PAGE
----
Update: On October 27, 2016, the Arkansas State Supreme Court invalidated over 12,000 signatures for Issue 7, thereby disqualifying it from the 2016 ballot. As a result, ASA has revised its position of the competing measure Issue 6 from “neutral” to “support.” We are joining Issue 7 proponents Arkansans for Compassionate Care in their recommendation of voting yes on both Issue 6 and Issue 7. Under the current court decision, only votes for Issue 6 will be officially counted. However, the decision to invalidate Issue 7 is being appealed. To maximize the chances that at least one of the medical cannabis ballot measures passes in Arkansas, patient advocates would be wise to vote “yes” on both Issue 6 and Issue 7.
The program that would be created under Issue 6 may not be as strong for patients as Issue 7’s would have been, but the access created under Issue 6 would be of significant benefit to a great number of patients in Arkansas. Under the Issue 6 program, patients would be able to purchases up to 2.5 ounces of medical cannabis every 14 days from one of up to 40 dispensaries in the state. While the qualifying conditions language has harsh restrictions on access for pain patients, the Department of Health (DOH) can add new conditions and improve the pain condition language. Like all new medical cannabis programs, patients will need to be active in the rulemaking and implementation process. Since the Alcoholic Beverage Control Division will be regulating dispensaries (DOH regulates the patient component), patients will need to be vigilant that priorities of dispensary regulation are patient-focused rather than focused on revenue collection. Despite this areas of concern, Issue 6 would be a vast improvement for safe access in Arkansas.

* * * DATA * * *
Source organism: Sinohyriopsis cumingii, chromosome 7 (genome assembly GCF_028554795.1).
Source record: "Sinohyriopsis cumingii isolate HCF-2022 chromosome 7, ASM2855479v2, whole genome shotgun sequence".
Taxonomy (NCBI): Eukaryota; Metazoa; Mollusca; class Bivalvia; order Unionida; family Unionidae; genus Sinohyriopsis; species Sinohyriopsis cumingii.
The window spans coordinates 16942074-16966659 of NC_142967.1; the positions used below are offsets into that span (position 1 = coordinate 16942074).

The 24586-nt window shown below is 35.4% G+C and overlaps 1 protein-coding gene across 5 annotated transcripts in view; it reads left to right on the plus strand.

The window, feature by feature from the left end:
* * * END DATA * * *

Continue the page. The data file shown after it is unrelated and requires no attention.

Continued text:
Between the two approaches, ASA prefers Issue 7 over Issue 6 for patients for several reasons, including significantly better qualifying conditions language and home cultivation access for patients who live more than 20 miles from a dispensary. Additionally, Issue 7 has better provisions for patients regarding the number of dispensaries and prevents localities from banning retail access for patients. But given that the courts have disqualified Issue 7, the program that would be created under Issue 6 is still a vast improvement upon the status quo.